The Storm Skiing Journal and Podcast
The Storm Skiing Journal and Podcast
Podcast #112: Aspenware CEO Rob Clark

Podcast #112: Aspenware CEO Rob Clark

“I’m on a mission to get technology considered in the same breath as lifts and snowmaking”

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Rob Clark, CEO of Aspenware, an e-commerce and software company   

Rob skiing Vail Mountain. Photo courtesy of Rob Clark.

Recorded on

December 12, 2022

About Aspenware

Aspenware’s website declares that it’s time to “modernize your mountain.” As far as corporate sloganeering goes, this is a pretty good one. Skiers – like everyone – live on their phones. Ski areas need to meet them there – to sell them lift tickets, process their lunch order, sign their liability waivers, and rent them skis. This is what Aspenware does. “Close your ticket windows,” one of the company’s ad campaigns insists, “you don’t need them.” Alterra and Aspen Skiing Company agree. Earlier this year, the companies formed a joint venture to purchase Aspenware.

Why I interviewed him

I spend a lot of time rambling about lifts and terrain and passes – the meat of the lift-served skiing world; how resorts shape an interesting experience, and how skiers access it and move through it. But a modern ski experience does not just mean fast lifts and great snowmaking and diverse terrain offerings and passes that include the nine moons of Endor. It also means mitigating the ski day’s many built-in points of misery, which mostly have to do with lines. Everything we need to do that is already built into your smartphone. Ski areas just have to figure out how to tap that technology to streamline the experience. Aspenware is doing that.

What we talked about

Relocating to New England after nearly two decades in Colorado; Peek’N Peak; Holiday Valley; an Ohio boy goes West; 1-800-SKI-VAIL; running the Vail Mountain ticket windows in the pre-Epic Pass, everyone-buys-a-walk-up-ticket days; the Epic Pass debuts; RFID debuts; RTP in its heyday; a brief history of Aspenware and its evolution into a ski industry technology powerhouse; one of the largest organisms in the world; what it means to modernize a ski area with technology; how United Airlines inspired a pivot at Aspenware; how the ski industry went from an early tech adopter to a laggard; the problem with legacy tech systems; what happens when people ask me where they should go skiing; what happened when Covid hit; why some resorts ticket windows “will never open again”; tech resistance; “I’m on a mission to get technology considered in the same breath as lifts and snowmaking”; do ski areas need tech to survive?; what skiing is competing against; why Alterra and Aspen formed a joint venture to purchase Aspenware; which bits of tech it makes sense to develop in-house; the Shopify of skiing?; which tech skiers should expect in the future; Vail’s decision to move Epic Passes to phones next year; I still don’t think trailmaps belong on phones (exclusively); interactive trailmaps are terrible; why skiers should own their resort data; the evolution of dynamic pricing; and the one thing that actually makes skiers purchase lift tickets.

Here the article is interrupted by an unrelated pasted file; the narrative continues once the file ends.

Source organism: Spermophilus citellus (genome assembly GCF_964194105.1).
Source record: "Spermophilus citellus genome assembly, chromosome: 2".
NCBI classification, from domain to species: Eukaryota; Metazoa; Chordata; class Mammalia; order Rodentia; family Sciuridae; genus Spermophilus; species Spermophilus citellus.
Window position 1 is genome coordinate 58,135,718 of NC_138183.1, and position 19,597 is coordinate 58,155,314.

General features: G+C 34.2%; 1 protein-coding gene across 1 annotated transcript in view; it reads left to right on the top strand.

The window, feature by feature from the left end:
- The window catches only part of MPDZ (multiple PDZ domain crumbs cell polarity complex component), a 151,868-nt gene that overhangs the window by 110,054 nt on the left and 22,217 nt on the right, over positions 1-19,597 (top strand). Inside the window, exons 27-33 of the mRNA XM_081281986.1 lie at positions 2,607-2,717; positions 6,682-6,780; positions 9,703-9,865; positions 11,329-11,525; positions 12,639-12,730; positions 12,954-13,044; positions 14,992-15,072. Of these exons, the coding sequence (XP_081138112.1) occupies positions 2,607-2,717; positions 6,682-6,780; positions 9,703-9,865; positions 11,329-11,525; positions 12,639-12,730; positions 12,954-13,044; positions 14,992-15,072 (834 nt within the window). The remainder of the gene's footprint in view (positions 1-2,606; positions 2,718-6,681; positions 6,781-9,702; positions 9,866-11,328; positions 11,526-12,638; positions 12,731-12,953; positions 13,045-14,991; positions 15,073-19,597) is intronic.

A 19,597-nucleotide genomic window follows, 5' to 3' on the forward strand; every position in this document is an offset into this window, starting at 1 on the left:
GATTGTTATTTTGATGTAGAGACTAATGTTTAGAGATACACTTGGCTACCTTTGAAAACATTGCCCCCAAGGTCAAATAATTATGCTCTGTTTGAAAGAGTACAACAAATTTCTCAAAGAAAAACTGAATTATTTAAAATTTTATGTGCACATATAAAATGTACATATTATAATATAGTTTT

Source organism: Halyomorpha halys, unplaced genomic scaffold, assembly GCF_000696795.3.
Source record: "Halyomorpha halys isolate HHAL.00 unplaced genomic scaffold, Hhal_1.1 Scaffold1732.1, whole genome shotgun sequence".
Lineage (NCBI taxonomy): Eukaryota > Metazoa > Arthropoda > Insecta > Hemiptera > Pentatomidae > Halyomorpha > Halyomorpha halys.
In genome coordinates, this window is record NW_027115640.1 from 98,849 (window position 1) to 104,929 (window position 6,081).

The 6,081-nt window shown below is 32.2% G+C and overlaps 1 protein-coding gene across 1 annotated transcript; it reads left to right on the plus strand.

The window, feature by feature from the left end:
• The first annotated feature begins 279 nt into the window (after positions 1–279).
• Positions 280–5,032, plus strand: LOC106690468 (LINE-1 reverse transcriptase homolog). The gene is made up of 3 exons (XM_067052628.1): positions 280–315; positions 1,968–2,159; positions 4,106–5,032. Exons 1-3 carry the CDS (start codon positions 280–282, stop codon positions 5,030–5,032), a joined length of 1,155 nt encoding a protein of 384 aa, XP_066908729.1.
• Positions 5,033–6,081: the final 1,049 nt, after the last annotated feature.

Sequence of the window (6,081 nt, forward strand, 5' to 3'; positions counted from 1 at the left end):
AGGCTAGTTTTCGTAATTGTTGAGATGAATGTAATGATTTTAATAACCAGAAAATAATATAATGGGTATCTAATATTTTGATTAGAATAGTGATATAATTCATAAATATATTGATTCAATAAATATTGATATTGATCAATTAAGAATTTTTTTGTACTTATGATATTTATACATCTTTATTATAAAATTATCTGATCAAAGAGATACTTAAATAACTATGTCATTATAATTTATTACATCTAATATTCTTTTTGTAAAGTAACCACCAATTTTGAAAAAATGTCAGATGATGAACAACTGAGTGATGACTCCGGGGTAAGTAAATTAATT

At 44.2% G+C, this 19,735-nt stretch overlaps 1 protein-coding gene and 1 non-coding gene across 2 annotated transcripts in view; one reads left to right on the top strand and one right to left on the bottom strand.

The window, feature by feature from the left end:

Why I thought that now was a good time for this interview

As we all know, Covid supercharged the skiing tech cycle. In the eight months between the March 2020 shutdowns and the November-ish re-openings, the nation’s 470-odd ski areas had to figure out how to keep people as far away from each other as possible without blowing up the entire industry. The answer, largely, was by digitizing as much of the experience as possible. Aspenware met that moment, and its momentum has continued in the two years since.

Podcast Notes

  • Rob and I guessed a bit at the debut price of the Epic Pass back in 2008 – it was $579 for adults and $279 for children.

  • Rob referenced Start with Why, a business leadership book by Simon Sinek – you can buy it here.

  • I’ll make the same disclaimer with Aspenware as I did with OpenSnow: while Aspenware is a Storm advertising partner, this podcast was not part of, and is not related to, that partnership. Aspenware did not have any editorial input into the content or editing of this podcast - which is true of any guest on any episode (Rob did request one non-material cut in our conversation, which I obliged). I don’t do sponsored content. The Storm is independent ski media, based on reporting and independently verified facts - any opinion is synthesized through that lens, as it is with any good journalism outlet.

The Storm publishes year-round, and guarantees 100 articles per year. This is article 139/100 in 2022, and number 385 since launching on Oct. 13, 2019. Want to send feedback? Reply to this email and I will answer (unless you sound insane, or, more likely, I just get busy). You can also email

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